Cover of the book Switch by Chip and Dan Heath Chip Heath & Dan Heath’s latest book.

Traffic conditions.
In their superlative book “Switch,” best-selling

authors Chip & Dan Heath describe the effects of cognitive (over)load via a recent study.

Doctors were asked whether in working with an imaginary client they would choose to proceed with a scheduled, painful and hard-to-recover-from surgery upon learning there was a pharmaceutical option they hadn’t tried yet, though their imaginary patient had already explored some pharmaceutical options. Over 47% said they would give the drug a try, selecting the non-invasive option. But when presented with two possibilities to explore—and, presumably, a better chance to avoid surgery—a shocking 28% said they would choose the non-surgical option first. Too much choice is exhausting. We’re asked to make some 35,000 decisions a day, including over 200 on food alone. Doing what you can to lower your cognitive load and ease decision fatigue makes a big difference. Decide what you can in advance (For example, make Tuesday taco night). Keep robust to-do lists and schedules instead of carrying that information in your mind.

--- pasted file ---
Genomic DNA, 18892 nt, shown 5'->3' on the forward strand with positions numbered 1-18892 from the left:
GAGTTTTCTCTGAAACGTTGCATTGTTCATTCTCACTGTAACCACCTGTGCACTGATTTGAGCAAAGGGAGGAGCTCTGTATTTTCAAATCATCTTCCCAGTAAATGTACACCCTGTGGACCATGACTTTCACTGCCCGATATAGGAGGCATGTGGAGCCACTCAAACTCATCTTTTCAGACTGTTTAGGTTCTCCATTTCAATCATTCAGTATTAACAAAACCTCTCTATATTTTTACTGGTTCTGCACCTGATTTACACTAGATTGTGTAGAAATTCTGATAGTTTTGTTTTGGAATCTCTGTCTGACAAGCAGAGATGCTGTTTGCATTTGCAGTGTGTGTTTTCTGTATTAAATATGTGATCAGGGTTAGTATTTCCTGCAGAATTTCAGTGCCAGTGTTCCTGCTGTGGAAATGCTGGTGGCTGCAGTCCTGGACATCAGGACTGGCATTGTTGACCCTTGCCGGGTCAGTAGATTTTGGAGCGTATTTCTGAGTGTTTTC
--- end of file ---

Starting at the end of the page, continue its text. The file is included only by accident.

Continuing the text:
Clear channels.
When you sit down to work, crystalizing the clarity of your goals will help your brain optimize its functioning. As Chantel Prat, a professor of Psychology, Neuroscience and Linguis-
tics at the University of Washington, has explained, the prefrontal cortex (the executive function area of your brain) holds fast to goals while the basal ganglia decide which neuro- logical signals to turn up or to turn down accordingly. Basal ganglia “function a lot like the algorithms the social media companies use to decide not only which of your friends’ posts you want to see but also which advertisements and news stories to put in front of you,” Prat wrote. Of course, social media companies have a clear objective—to keep you scrolling and engaging with their app, ads and all. If you don’t know what you’re hoping to accom- plish through your work, then your basal ganglia will have a harder time prioritizing which thoughts and stimuli you should tune into.

Focus matters. What you focus on is what fills your days, and, ultimately, creates your life.

Focus trains focus.